Woosley and Enfield pushed through the crowd and got back onto the aircraft. Cuddy and Saxton had also returned. The U.S. military liaison told the crew members the Sudanese officials planned to arrest them for espionage and have them executed.
A Sudanese soldier then asked Woosley if there were any women on board. The crew had two female members, Staff Sgt. Kelly Hall, flying crew chief, and Senior Airman Kimberley Vanhaaster, loadmaster. When Woosley answered yes, the soldier countered that women didn’t belong in the military. He said the women would be raped and sold once the crew was arrested. He then asked to see the women. Woosley said no. When Woosley got back on the plane, he had Hall and Vanhaaster move to the middle of the aircraft, where they were harder to spot.
NO U.S. SUPPORT, 150 SUDANESE
The sun began to set. It was about 5:45 p.m. and the plane had been on the ground almost three hours.
One of the U.S. military liaisons radioed Woosley to give him two pieces of information: First, the Sudanese officials planned to close the airfield in 15 minutes, then arrest and probably execute the crew. Second, State Department officials had been informed of the confrontation and had ordered Woosley not to leave the plane or let anyone on the plane.
“We were working with the [Sudan] Ministry of Foreign Affairs, and the intel folks as well. And I think we took a … very strong line, which is, if someone comes on the plane, shoot ‘em. I think it was just through our embassy and myself, just making clear that these guys were not to give over anything to the Sudanese,” said Jendayi Frazier, a professor at Carnegie Mellon University’s Heinz College who was then U.S. assistant secretary of state for African affairs.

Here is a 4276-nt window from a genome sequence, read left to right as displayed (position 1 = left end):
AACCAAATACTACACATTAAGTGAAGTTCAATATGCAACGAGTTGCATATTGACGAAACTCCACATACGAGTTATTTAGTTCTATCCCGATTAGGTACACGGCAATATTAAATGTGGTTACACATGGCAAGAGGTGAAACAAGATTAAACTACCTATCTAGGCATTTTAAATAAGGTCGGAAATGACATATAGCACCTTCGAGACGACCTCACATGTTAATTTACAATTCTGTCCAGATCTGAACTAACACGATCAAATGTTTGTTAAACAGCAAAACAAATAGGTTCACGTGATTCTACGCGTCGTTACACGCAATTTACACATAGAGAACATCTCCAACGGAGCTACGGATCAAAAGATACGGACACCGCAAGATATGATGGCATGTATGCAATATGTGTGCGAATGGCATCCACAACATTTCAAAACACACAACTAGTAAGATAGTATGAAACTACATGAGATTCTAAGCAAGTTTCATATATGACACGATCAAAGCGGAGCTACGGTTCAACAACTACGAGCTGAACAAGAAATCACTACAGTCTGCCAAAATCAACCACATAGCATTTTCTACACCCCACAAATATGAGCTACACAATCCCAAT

Woosley ordered the crew to lock down the aircraft. They would not be leaving PAT 332 without a fight.
After 6 p.m., two trucks carrying about 50 Sudanese soldiers drove up next to the HC-130. The soldiers, carrying AK47s, emptied out of the trucks and took firing positions around the aircraft. Soldiers positioned two .50-caliber machine guns and one rocket-propelled grenade launcher near the tail and multiple 7.62mm machine guns with tripods on the sides of the plane. An old firetruck drove up and parked in front of the plane’s nose, cutting off the crew’s exit.
Outmanned and outgunned, the crew members and guardsmen maintained their defensive positions. The officers and Widener huddled inside the cockpit trying to decide their next move.
The U.S. military liaisons watched the scene unfold from the runway. Because they knew the Sudanese army wasn’t well-trained, they worried that one trigger-happy soldier would set off a firestorm. One liaison stepped up to a Sudanese intelligence officer and warned: Kill the airmen and prepare for war with the U.S.
A Sudanese soldier tried to force his way inside the aircraft. Senior Airman Chris Fuller leaned into the crew entrance door at the front of the plane. It was the one door the crew couldn’t lock because it could only be locked from the outside. After a few seconds, the soldier backed off, but the others continued yelling at the aircraft.
Widener radioed Camp Lemonier to give an update. He asked if PAT 332 could expect any support. Headquarters told him no aircraft had taken off.
More than four hours after being ordered back to the ramp, a U.S. military liaison demanded to speak with the airfield commander, a Sudanese colonel. The colonel told the liaison he would have to consult with his superior, a lieutenant general. None of the documents reviewed by Air Force Times explained why the liaison didn’t ask to speak with the colonel sooner.
The colonel stepped out of the room. When he returned, he told the liaison the aircrew could leave after paying a landing fee. The liaison explained the fee had already been paid; the colonel didn’t ask for proof of payment and told him the crew could leave. This time, it was the liaison’s turn to leave the room. He radioed Woosley with the news.
The Sudanese soldiers backed up and the firetruck drove off.
Woosley and the crew members became blurs of motion, getting the plane ready for takeoff in eight minutes instead of the usual 30.
PAT 332 taxied to the runway for a second time. This time, the wheels left the ground.
A silence fell over the crew members, and they stayed quiet all the way back to Camp Lemonier.
REPORT MISTAKE, LESSER MEDALS